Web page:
Mordechai, as Shaul before him, failed to "pull the trigger" on the individual Amalekite with whom he came in contact. It conflicted with both of their perception of the Torah, which induces love and understanding between human beings. How could Shaul pass a sword across Agag's neck when he was totally powerless and chained? How could Mordechai not extend medical attention to the suffering human being twisting in pain before his very eyes?

Both Shaul and Mordechai, from the same tribal family, just generations apart, did not internalize a simple idea. The war between Jews and Amalekites is not as individuals. It is not Moshe vs. Musa, or Avraham vs. Ibrahim or Yosef vs. Yusef; it is a war between the Jewish NATION and the Amalek NATION .

In this war we do not ask, aren't there good Amalekites? Certainly there are! They have their doctors, social workers and charity organizations; they have their churches and cathedrals, their mosques and their temples. But it is a war between NATIONS .

When the United States carpet bombed Drezden, killing over 200,000 people in one night, did they ask are there no good Germans? When they bombed Hiroshima and Nagasaki, did President Truman order the separation of the good Japanese who opposed the war from the bad Japs who were for the war? It was a war between all those who identified with the United States against all who identified with Germany or Japan.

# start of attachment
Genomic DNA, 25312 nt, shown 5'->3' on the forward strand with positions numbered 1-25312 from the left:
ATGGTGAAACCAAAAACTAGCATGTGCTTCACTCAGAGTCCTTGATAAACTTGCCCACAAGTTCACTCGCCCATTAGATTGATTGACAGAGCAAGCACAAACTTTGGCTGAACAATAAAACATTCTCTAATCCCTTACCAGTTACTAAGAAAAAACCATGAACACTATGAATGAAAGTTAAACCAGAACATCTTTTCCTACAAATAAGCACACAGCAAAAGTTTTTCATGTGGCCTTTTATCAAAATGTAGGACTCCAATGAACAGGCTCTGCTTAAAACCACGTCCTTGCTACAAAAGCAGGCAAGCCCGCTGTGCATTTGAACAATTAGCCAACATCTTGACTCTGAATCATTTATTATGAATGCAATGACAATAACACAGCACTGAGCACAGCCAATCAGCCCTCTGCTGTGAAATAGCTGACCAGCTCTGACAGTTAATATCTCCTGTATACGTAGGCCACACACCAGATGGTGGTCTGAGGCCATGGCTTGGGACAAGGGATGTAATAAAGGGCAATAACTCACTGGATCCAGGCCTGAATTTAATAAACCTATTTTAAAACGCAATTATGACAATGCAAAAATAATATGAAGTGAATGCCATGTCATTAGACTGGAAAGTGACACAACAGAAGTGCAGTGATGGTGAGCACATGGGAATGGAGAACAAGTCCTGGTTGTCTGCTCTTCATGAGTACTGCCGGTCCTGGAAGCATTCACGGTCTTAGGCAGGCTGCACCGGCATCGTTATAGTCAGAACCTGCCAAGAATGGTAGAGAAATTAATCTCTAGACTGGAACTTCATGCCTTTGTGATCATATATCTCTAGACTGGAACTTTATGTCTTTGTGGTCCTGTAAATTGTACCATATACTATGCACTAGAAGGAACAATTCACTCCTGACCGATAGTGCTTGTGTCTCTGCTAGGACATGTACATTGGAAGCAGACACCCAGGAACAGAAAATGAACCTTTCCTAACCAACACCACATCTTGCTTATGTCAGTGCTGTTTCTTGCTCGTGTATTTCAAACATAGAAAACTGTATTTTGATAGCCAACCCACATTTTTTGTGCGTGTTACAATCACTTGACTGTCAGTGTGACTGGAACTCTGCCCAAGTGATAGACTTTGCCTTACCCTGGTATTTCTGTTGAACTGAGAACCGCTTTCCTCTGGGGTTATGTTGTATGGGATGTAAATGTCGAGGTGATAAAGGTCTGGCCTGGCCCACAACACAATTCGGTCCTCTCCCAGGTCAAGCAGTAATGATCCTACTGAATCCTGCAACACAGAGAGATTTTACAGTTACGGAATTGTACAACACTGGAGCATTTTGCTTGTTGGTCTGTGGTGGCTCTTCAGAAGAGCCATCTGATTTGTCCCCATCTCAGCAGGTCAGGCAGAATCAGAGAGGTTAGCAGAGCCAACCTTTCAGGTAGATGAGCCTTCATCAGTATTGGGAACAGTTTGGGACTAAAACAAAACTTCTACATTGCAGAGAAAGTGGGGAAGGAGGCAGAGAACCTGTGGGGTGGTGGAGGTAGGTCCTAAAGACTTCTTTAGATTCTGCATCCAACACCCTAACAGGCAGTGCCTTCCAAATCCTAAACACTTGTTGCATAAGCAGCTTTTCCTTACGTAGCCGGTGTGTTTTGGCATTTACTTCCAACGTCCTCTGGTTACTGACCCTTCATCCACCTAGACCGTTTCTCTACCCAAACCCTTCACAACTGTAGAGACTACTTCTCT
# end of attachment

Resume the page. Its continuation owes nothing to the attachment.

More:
To identify with Amalek, even if you oppose their policies, is to bear their historic national guilt.

A German born today, who will never know the grandfather who served in the SS, bears the guilt for all the crimes of the Holocaust, because he identifies with the German nation.

Chazal say that every generation suffers for the sin of the Golden Calf, even though succeeding generations were not culpable, simply because we identify with the Jewish nation.

The lessons of Shaul and Mordechai are yet to be internalized by our political leadership and even many religious leaders. Collective punishment on the poor people of Azza or Bet Lechem or Shechem? It is immoral! It is not Jewish!

No! What is un-Jewish is to allow one hair on the head of a Jewish child to fall if it can be prevented by the destruction of ten thousand of the enemy - men, women and children.

It is un-Jewish to let the family of an Arab who killed eight yeshiva students to remain at peace in their home, while --- families and the nation is in mourning for the eight holy souls.

It is un-Jewish to let over 4000 missiles fall on Jewish cities and do nothing, except of course to supply the enemy with the electric power to produce those missiles.

It seems that when one leaves the Torah, he also leaves behind common sense and love for fellow Jews . Leaving the Torah includes denial of the mitzvot given to us by HaShem at Mount Sinai; as well as recognizing the sanctity of the mitzvoth; but turning one's back on the struggle going on today in Eretz Yisrael.

Had we acted in 1948, or in 1967 or in 1973 as Jews should have , we would not be threatened today with a huge enemy minority within us, just waiting for the opportunity to drive us out of the land or kill us.

Harav Chaim Kanefsky shlita, ordered this week, that no yeshiva may hire Arab employees because they are the enemy.

Here is the first ray of sanity to appear in the chareidee world.

May it grow and engulf every fibre in our public and private lives, until a man like Shmuel, the prophet, will appear and show us again how he dealt with Agag, so we shall know how to deal with the many Agags who abound around us.

Shabbat Shalom and Purim Samayach.

Nachman Kahana